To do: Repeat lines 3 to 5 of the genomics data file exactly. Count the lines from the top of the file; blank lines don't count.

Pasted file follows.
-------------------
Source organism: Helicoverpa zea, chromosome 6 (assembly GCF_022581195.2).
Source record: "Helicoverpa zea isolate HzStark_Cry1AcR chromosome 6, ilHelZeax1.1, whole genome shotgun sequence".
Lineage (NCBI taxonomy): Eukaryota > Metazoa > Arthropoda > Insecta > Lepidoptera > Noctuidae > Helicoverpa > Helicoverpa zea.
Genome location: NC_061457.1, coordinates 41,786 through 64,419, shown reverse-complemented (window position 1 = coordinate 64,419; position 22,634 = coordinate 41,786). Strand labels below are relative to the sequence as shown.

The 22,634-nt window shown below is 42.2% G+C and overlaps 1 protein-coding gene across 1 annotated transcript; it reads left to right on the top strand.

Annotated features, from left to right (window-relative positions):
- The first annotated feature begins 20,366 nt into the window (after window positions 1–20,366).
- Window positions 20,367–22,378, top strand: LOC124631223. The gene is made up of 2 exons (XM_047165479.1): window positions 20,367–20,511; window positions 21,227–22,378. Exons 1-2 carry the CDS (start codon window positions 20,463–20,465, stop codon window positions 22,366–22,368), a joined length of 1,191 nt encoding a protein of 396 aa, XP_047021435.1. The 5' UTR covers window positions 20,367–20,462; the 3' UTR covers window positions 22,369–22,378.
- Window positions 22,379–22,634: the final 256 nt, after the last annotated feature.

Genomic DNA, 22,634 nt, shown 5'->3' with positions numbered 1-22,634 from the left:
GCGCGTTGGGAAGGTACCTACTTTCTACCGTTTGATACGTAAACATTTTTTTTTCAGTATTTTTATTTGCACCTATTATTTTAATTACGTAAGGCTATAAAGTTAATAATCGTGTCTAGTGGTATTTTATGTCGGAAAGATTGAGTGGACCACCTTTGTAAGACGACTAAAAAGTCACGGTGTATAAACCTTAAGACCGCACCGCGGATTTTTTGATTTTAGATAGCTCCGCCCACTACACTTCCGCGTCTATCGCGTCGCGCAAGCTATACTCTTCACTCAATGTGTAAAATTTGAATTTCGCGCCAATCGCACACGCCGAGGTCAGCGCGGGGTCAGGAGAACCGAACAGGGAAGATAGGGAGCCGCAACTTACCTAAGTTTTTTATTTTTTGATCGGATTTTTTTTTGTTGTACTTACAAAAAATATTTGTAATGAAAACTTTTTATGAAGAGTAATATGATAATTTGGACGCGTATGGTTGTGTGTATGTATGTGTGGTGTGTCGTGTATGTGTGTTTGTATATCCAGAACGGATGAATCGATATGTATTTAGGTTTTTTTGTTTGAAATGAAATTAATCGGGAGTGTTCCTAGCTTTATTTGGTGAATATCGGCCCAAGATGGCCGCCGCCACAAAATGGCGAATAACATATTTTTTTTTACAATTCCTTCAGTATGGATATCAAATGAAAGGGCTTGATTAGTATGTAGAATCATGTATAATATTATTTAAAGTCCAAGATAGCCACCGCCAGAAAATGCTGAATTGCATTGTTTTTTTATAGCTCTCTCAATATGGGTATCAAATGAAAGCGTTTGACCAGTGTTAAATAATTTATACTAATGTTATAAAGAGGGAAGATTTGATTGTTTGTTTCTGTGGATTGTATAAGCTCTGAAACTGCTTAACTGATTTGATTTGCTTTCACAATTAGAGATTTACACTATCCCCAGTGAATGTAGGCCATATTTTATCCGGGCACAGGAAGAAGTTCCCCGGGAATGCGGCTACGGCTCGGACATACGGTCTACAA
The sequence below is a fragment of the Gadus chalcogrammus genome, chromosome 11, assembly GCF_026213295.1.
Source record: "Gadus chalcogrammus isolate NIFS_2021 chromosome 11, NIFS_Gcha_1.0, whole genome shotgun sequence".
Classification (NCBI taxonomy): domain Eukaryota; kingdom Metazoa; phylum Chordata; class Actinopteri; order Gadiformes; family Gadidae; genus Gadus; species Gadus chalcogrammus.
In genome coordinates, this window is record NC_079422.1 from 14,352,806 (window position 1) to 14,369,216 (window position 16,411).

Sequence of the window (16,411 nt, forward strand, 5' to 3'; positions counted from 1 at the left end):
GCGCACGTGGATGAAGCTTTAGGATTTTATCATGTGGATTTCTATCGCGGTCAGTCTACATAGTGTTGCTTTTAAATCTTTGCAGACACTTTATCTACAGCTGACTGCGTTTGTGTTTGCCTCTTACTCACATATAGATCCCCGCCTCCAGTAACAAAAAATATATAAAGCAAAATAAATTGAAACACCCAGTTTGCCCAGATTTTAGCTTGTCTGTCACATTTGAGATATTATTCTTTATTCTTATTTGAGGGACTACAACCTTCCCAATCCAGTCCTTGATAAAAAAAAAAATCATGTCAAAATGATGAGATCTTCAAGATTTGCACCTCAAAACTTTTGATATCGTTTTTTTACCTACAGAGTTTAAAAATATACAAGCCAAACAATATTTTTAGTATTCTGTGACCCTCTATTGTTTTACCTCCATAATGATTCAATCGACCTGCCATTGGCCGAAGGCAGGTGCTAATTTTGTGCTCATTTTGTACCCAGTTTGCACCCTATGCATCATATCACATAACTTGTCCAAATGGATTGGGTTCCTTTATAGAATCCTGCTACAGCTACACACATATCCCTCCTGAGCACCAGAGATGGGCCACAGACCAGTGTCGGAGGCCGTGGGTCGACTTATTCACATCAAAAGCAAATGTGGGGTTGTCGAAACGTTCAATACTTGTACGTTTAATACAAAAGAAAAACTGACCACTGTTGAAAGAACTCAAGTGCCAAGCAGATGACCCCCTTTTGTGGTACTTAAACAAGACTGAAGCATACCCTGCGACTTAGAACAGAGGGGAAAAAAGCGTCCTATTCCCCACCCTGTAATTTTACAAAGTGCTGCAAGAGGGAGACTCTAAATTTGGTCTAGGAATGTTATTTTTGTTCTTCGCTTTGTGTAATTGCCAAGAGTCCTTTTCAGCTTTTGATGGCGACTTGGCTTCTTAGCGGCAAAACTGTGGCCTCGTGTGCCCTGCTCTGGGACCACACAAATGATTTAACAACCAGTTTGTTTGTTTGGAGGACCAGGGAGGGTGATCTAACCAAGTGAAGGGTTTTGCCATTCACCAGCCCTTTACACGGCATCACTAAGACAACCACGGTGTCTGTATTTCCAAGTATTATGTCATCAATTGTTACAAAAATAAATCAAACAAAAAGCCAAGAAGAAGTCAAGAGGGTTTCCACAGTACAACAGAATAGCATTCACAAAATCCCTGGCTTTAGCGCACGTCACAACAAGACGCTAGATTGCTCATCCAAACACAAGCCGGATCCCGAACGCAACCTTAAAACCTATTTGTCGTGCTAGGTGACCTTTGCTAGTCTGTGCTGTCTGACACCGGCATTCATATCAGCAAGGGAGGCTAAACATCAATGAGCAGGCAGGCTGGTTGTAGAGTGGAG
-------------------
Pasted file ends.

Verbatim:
Lineage (NCBI taxonomy): Eukaryota > Metazoa > Arthropoda > Insecta > Lepidoptera > Noctuidae > Helicoverpa > Helicoverpa zea.
Genome location: NC_061457.1, coordinates 41,786 through 64,419, shown reverse-complemented (window position 1 = coordinate 64,419; position 22,634 = coordinate 41,786). Strand labels below are relative to the sequence as shown.

The 22,634-nt window shown below is 42.2% G+C and overlaps 1 protein-coding gene across 1 annotated transcript; it reads left to right on the top strand.